I loved this book which I read years ago. The protagonist is a spunky young woman, who discovers all sorts of things about herself and the world when she leaves her home in Appalachia. There are descriptions and situations and people who still pop up in my memory after all these years.
A wonderful collection of stories by well-known authors including James Herriot, Rudyard Kipling, Albert Payson Terhune, O. Henry, Jack London, and Virginia Woolf, among others. I loved Terhune's dog stories as a pre-teen, and now (in my well... maturity) I have enjoyed reading them again! Our best friends, with all their antics and loyalty.
This translation by T. H. White, author of the Arthurian legend, The Once and Future King, includes all sorts of facts and beliefs about all sorts of animals--real and imaginary. Bees, dolphins, dogs, camels, eagles, ducks, weasels, unicorns, hydra. It is both a reference work about natural history and a valuable resource showing how these beliefs have been reflected in literature over the ages. The format of one entry per animal makes it easy to pick up the book and spend a few enjoyable and stimulating minutes learning about, horses, for example, in an entry which includes the source of the name equi, the animal's temperament, the horses of Alexander the Great and Julius Ceaser, which color the ancients considered best, and information about the "love charm" with which foals are born....
A collection of stories, fables, fiction, drama by well-known authors (like Aesop, Dickens, Tolstoy, Shakespeare) about how to live. Sections on self-discipline, compassion, responsibility, friendship, work, courage, perserverence, honesty, loyalty, faith. 818 pp. This is not a book you'll read cover to cover, but any particular piece you read will reward you--and your children--well. Bennett collected these specifically to help children understand and develop character and my husband and I enjoyed reading these with our sons.
As the granddaughter of Eastern European immigrants and the daughter of an intelligent woman with drive who broke away to get a college education in 1933, I found this story gave me a deeper understanding of both my mother and my roots. My family was not Jewish and did not live in New York, but there's so much here in the immigrants' struggle that transcends those details. In fact, there's plenty in Sara Smolinsky's refusal to bow to her father's demands and in her struggle to reconcile her dreams with her fears that transcends the even the immigrant experience and offers universal appeal.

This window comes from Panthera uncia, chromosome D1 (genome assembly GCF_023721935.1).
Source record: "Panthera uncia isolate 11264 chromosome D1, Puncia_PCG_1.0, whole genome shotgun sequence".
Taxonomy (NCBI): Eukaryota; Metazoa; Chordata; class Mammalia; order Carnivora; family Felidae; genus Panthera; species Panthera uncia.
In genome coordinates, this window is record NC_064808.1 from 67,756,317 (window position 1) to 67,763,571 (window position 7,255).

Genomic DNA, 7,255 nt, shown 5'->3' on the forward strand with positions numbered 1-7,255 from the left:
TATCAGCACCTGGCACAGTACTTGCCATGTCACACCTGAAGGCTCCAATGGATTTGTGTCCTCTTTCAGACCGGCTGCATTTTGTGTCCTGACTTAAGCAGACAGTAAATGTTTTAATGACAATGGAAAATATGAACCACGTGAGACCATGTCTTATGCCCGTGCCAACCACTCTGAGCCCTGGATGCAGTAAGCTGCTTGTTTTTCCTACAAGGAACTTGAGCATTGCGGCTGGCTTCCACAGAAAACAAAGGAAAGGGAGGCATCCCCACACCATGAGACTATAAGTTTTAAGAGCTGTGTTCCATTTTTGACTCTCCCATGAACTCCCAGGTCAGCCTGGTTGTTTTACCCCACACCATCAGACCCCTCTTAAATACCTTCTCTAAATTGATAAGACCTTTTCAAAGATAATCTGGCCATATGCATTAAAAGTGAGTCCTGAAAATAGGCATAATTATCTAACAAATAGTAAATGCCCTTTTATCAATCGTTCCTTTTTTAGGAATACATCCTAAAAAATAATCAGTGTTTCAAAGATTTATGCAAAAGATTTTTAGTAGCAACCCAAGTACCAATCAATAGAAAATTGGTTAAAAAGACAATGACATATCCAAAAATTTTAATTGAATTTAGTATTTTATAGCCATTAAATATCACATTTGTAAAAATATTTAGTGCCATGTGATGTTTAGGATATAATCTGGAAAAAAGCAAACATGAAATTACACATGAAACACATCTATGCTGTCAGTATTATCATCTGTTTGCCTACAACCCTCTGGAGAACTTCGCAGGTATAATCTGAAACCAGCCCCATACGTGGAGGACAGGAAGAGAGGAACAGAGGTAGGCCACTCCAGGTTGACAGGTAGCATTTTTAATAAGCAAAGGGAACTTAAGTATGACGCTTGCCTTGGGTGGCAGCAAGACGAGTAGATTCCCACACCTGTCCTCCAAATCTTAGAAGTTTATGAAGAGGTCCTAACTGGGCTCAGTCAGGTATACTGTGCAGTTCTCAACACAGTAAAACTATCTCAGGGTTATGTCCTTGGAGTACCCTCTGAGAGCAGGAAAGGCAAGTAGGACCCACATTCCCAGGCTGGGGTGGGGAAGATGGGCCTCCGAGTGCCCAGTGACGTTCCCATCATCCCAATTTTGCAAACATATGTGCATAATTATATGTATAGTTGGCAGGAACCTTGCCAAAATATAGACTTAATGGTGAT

I read this because I love Annie Proulx's writing and because a local private school was going to teach it in English class which created a furor that made me curious. It is a beautiful story that spans the life of two men (in about 50 pages!!) I'm 60 and was surprised after reading it to find that I would not want to teach it in a high school English class, nor would I want an adolescent son or daughter to discuss it in a high school English class, not because of the homosexuality but because of the sexuality which is such an integral part of the story. In my opinion, the beauty of fiction is that it can be read and digested privately and there is plenty here to digest long after you finish the book. I highly recommend it.
I don't know why this listing says The Book of Genesis is similar. It has NOTHING in common with Bruiser and is a SNAFU I don't know how to fix. Bruiser is a powerful story of a young boy's coming of age in an urban family that has problems of its own. The boy "Bruiser", who is not a tough fight-picking kid like the name might suggest, tells the story with a voice both sensitive and childlike. I found myself really liking him and caring about him as he and his young friend Darla escape the city and their unhappy homes in search of.... well.... you have to read it. I assure you, you'll be glad you met Bruiser and you won't forget him or his story. It's unschmaltzy innocence will stick with you.
This is a BOOK. The description the system offered seems to refer to an audio recording, but the ISBNs match. Pamela Kennedy has rewritten Dickens' timeless story of greed and regeneration in a way very accessible to children, especially when paired with Russ Flint's bright and colorful illustrations.
I loved this book, set in San Francisco at the turn of the century. Max Tivoli is a character I won't soon forget. An amazingly inventive novel, very lyrical. I want to see the movie "Benjamin Button" which is based on this novel, but I can't believe it can match the book!
This book has 25 positions for sex around water, illustrated with stylized drawings. Positions with names like Sea Horse, Beach Ball Booty, Hot Tub Hug, Rock His Boat, Sexy Sprinkler and Stairway to Heaven. By the Editors of Cosmopolitan, it's a fun book for couples to promote a little play.